Summer Rites

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(Host) On a recent Saturday afternoon, commentator Philip Baruth and his family found themselves heavily involved with two major rites of summer.

(Baruth) On Saturday, August 28th, our family had two major events scheduled: the Champlain Valley Fair, and a “kraftskiva,” a Swedish crayfish party, thrown by some friends from our Swedish-American group. Now, maybe it’s me, but this seemed like a little much for one day — especially since my wife is not just pregnant but four days past her due date.

Now, in order to get half-price tickets to the Fair, we have to be at the fairgrounds by 10:00 a.m., not the optimal time to be dealing with the ex-biker who runs the Baloon-O-Rama.

Almost immediately, we go nuts and start pounding down food: I buy a Bloomin’ Onion and a piece of fried dough, and I dump on a ton of powdered sugarl. Everything is by impulse. We happen to walk by the Wheel of Colors, and I slap down a quarter on Blue. It turns out that they don’t throw a ball any more to pick the winning color — no, the guy lets a big white rat loose on a board full of holes. And the rat goes down the Blue Hole, and my daughter picks out a stuffed unicorn, and I think, “Man, this is my year.”

But the sun is really intense, and the next four hours are a blur: I know I ate sugar-on-snow, and sausage with peppers and onions, and half a caramel apple, and I had a fried Twinkie and one of those killer lemonades that you get at the fair. But the rest is hazier. I can dimly remember the hypnotist show, and I can hear him saying, “Deeper always farther, floating, drifting, like a ragdoll…loose and limp, just like that ragdoll.”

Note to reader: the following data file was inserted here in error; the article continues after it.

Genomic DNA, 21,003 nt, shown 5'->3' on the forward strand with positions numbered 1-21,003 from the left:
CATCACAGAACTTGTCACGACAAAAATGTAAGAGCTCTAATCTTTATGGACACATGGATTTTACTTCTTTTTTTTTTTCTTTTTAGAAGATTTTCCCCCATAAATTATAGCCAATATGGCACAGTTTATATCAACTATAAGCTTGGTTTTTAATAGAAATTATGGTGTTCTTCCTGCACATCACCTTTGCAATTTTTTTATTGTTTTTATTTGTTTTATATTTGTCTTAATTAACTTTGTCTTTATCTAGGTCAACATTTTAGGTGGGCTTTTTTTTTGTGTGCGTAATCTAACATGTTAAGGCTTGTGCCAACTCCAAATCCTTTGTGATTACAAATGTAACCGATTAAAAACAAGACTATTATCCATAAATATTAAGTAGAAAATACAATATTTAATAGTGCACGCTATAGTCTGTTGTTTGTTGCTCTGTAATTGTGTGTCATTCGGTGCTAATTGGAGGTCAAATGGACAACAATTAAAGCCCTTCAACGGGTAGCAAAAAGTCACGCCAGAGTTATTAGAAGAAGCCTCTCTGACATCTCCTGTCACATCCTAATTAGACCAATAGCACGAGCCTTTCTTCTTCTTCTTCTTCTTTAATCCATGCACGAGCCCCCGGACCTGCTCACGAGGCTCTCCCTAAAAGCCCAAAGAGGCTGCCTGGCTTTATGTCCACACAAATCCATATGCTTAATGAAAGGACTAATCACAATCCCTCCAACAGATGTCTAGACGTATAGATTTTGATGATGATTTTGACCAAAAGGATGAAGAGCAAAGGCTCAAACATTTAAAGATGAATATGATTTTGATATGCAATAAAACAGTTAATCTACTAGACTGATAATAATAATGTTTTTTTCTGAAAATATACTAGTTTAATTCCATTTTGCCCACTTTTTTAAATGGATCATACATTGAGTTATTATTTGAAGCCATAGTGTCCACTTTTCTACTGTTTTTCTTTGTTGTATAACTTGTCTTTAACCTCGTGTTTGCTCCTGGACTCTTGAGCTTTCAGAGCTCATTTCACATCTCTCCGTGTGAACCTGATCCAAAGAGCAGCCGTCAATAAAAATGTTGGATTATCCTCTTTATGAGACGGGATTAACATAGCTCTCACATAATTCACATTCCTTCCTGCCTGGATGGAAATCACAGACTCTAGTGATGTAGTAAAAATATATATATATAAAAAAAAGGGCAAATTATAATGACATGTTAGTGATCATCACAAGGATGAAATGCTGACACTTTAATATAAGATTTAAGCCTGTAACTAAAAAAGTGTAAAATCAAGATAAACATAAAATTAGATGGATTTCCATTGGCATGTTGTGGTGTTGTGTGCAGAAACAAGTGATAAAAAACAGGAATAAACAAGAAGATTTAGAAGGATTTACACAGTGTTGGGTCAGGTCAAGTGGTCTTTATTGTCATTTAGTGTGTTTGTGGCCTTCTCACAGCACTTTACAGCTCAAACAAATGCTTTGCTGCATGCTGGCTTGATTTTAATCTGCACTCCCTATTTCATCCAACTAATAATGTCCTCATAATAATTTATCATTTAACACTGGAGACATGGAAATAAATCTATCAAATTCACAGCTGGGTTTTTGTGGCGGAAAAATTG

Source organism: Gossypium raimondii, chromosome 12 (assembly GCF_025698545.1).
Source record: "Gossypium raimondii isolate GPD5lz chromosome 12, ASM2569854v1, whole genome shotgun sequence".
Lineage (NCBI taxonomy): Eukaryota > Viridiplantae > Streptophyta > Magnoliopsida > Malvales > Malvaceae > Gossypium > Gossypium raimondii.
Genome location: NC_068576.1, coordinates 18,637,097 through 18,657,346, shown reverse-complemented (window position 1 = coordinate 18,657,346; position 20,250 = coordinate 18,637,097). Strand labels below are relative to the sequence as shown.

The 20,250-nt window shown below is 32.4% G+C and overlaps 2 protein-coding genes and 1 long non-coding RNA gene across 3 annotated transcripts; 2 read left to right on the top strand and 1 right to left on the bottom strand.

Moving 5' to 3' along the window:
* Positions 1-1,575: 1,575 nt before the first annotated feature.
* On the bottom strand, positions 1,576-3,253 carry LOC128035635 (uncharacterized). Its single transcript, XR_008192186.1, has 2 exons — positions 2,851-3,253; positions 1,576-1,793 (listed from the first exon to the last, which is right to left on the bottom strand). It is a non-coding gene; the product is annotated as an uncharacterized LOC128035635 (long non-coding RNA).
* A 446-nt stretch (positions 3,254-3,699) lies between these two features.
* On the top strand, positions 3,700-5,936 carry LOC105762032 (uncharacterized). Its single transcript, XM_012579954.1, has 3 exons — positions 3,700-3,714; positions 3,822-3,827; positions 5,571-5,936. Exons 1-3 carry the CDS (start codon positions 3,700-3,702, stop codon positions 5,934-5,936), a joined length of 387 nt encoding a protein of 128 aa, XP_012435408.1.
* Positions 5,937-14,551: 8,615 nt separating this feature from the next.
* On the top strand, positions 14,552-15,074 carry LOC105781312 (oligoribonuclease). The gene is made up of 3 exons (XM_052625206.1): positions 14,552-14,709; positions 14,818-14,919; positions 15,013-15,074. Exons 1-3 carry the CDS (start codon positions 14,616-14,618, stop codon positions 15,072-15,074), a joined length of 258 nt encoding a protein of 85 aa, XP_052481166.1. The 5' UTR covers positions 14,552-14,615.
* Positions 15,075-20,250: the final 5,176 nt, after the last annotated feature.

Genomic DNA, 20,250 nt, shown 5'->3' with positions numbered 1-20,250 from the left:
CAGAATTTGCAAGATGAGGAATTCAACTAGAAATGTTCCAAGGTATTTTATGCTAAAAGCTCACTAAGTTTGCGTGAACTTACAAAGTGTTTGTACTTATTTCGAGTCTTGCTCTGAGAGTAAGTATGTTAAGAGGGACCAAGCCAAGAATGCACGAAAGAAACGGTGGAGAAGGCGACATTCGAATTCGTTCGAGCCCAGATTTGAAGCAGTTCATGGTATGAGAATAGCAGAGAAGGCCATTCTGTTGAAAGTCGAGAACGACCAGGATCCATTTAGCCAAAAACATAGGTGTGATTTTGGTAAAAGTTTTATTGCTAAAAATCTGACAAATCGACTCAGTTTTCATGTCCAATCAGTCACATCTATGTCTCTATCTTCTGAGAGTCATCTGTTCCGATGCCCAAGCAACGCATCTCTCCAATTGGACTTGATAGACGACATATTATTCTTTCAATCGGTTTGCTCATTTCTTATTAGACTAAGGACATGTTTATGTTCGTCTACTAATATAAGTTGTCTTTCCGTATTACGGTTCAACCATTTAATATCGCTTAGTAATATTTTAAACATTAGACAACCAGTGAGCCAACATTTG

And then suddenly we’re at the petting zoo. I’m trying to jam a quarter in the little machine where you buy the animal’s food, and this East African pygmy goat gives me a real shot in the ribs, and I drop the food on the straw floor, and the goats devour it. You don’t have to be a genius to see that this is a little scam the goats run all day on unsuspecting fairgoers. And I tell my family, “Time to go.”

But time to go, on this Saturday, means time to go to the crayfish party. And so we roll from Essex immediately to Charlotte, where our friends Aiden and Helena have set up a huge Swedish “krafskiva” in their backyard: a beautiful table piled high with platter after platter of bright-red dead crayfish. n And there are other Swedish dishes, one of which is called “Gubbrora,” which means Old Man’s Mess. It’s made out of fried onions, hardboiled eggs, and anchovies, and I’m expected — after five hours of binge-eating and betting on rats and being pummelled by goats at the Fair — I’m expected to eat a big helping of everything here, too. And I do. Then we all sit out there until late at night, a long table-full of Swedes and those married to Swedes, drinking snapps and singing songs and sucking on crayfish heads.

It’s past midnight when we pull into our own driveway. When we get out of the car, our neighbor is sitting out on her front stoop for some reason, singing in the dark. nThe song is Sinatra, “The Way You Look Tonight.” And I look over at my very beautiful, very pregnant wife, and my first child sleeping innocently in her car seat, and I can’t help but think, “My stomach hurts wicked bad.”

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